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Fujitsu Siemens: PC boom days are over

The head of Europe's largest PC maker says the industry is maturing and will not return to its high-growth days anytime soon. But there is a silver lining.

The glory days of growth in the PC industry are gone, according to the CEO of Fujitsu Siemens Computers, who said his company is managing to beat the market only through steep cost-cutting and a tightly focused product line.

The company, the largest Europe-based PC maker, has completed a complex restructuring that followed its creation out of the merger of Siemens' and Fujitsu's PC units and is now headed toward profitability, said Adrian von Hammerstein, speaking at a recent meeting with journalists and analysts in London.

Fujitsu Siemens delivered a profit before tax of $4.7 million (4 million euros) for its financial year from April 2002 to March 2003, with nearly flat revenue of 5.3 billion euros for the year. It achieved an operating profit of 56 million euros, more than double the level of the previous year.

Fujitsu Siemens' market share grew in France, Germany and the United Kingdom, despite a declining market size in all three countries, von Hammerstein said.

The company's improving position, he said, stems from its focus on the few growing segments of the PC market, including mobile devices and high-end enterprise hardware, and its success in cutting administrative costs through consolidation of legacy systems.

However, he is far from optimistic about the direction the market is taking.

"We expect market growth to continue below 5 percent for the foreseeable future," von Hammerstein said. "That means moving from a young, high-growth industry to a mature industry. We're not planning to see a second-half upturn this calendar year. We're planning on a very guarded basis."

Buyers have continued to show real interest only in a few specialized areas, forsaking the desktop PCs that were once the industry's bread and butter, von Hammerstein said. Portable devices such as laptops and PDAs have been doing relatively well, because they can deliver the benefits of mobile working, while companies have been buying into large servers in order to consolidate older systems and cut costs, he added.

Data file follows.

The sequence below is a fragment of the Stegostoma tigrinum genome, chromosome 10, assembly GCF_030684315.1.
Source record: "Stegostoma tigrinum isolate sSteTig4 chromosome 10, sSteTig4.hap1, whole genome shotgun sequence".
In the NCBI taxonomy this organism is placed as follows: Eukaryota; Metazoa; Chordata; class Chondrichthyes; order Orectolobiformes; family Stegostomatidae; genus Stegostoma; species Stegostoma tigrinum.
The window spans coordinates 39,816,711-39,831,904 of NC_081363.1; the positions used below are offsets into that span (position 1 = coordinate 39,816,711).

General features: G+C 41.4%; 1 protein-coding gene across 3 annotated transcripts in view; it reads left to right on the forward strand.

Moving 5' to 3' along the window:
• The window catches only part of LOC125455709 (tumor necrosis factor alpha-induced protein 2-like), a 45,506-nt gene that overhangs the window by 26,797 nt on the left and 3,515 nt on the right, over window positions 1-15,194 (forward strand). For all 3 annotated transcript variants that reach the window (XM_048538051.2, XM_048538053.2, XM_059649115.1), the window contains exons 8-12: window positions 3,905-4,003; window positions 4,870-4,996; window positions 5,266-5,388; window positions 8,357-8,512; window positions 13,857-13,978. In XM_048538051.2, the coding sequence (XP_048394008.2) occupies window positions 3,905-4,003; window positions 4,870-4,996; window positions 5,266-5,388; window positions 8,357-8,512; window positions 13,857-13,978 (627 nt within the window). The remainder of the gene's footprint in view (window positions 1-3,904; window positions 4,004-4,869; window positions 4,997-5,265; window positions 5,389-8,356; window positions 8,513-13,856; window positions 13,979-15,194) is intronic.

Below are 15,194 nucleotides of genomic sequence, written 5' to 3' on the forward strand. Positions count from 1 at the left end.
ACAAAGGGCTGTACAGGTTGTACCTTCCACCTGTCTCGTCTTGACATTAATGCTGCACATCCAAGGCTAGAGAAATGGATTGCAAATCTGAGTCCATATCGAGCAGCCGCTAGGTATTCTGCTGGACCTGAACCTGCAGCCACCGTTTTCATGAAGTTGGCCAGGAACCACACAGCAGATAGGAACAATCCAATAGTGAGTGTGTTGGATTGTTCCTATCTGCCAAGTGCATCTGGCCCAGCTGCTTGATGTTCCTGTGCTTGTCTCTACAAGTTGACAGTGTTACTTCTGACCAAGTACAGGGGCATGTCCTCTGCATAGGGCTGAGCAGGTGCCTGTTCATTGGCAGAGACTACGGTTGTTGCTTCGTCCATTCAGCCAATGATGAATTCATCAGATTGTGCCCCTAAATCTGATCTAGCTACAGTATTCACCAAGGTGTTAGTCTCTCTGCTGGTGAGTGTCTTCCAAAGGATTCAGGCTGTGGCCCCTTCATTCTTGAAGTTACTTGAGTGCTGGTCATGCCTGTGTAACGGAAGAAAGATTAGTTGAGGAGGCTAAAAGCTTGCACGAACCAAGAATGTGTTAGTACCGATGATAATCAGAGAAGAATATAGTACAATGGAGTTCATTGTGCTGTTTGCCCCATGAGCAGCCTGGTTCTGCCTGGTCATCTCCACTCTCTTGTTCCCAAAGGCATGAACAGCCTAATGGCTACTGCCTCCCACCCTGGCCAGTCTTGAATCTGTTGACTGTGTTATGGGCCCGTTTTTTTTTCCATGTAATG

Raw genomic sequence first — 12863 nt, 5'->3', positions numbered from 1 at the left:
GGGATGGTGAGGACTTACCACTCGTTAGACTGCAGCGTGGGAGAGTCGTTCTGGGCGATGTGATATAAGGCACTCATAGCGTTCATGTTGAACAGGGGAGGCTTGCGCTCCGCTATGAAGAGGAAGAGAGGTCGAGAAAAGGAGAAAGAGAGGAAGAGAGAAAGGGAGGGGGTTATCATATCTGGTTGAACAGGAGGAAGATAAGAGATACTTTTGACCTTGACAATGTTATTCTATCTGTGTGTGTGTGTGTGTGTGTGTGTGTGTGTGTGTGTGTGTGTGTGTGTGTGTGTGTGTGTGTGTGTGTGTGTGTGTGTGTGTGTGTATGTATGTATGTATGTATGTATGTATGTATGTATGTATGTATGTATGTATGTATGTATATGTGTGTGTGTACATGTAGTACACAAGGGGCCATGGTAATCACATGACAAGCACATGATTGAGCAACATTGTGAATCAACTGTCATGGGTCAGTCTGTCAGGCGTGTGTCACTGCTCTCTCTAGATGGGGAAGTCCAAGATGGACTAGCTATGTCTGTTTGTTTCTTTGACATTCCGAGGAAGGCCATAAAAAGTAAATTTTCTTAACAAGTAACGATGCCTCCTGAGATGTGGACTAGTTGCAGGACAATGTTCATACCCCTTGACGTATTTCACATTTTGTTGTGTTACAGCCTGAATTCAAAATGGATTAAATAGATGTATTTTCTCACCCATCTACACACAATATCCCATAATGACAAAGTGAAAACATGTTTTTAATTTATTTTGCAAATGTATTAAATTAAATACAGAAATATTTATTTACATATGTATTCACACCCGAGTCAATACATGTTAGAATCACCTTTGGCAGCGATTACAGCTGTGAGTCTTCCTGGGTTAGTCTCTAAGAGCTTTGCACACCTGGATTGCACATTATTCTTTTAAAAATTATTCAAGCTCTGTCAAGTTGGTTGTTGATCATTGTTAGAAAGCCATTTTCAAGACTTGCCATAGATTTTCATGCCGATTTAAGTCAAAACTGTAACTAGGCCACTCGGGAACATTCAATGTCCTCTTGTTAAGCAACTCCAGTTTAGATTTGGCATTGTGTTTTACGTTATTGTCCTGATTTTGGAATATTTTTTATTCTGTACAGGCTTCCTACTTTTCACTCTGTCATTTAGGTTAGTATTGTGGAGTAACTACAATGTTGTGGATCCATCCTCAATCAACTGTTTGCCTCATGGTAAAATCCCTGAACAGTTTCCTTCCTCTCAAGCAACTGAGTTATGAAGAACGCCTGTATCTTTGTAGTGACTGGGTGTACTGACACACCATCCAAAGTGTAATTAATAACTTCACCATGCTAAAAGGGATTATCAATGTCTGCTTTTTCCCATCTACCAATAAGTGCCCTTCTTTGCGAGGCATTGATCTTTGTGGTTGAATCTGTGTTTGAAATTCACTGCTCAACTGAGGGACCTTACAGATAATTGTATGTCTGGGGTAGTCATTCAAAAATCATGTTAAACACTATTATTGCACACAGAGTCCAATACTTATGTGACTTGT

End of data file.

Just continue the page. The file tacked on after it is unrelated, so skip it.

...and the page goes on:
Businesses are growing increasingly interested in Linux servers, but von Hammerstein said it was unlikely that Linux would make Unix obsolete for high-end servers anytime soon. "There is no question that the sweet spot with Linux will remain on the Intel platform. Anybody pretending otherwise is kidding you."

While Linux is already running on mainframes and supercomputer clusters, he said most software development for Linux is focused on servers that handle less-demanding applications such as Web or e-mail serving. "This is all about ISV (independent software vendor) attractiveness, and they're focusing on the Intel space, not RISC platforms." Reduced instruction set computing (RISC) chips such as Sun Microsystems' UltraSparc are used in high-end servers typically running the Unix operating system.

Fujitsu Siemens has been increasing its involvement with Linux, recently forming deals with leading Linux providers Red Hat and SuSE that will increase the companies' software in Fujitsu Siemens products. Von Hammerstein said he is unworried by legal threats by SCO Group, which is alleging that companies that use Linux could be leaving themselves open to legal action.

He said it would be difficult for SCO to prove that any overlap between the source code of Unix and Linux was the result of illegal copying.

"You have to remember that Berkeley Unix has been used as a teaching tool in California universities for many years," he said. "Everybody who went to school there is contaminated. They worked on the source code, they built extensions, they looked at it. I don't really see how this legal challenge can go anywhere."

ZDNet UK's Matthew Broersma reported from London.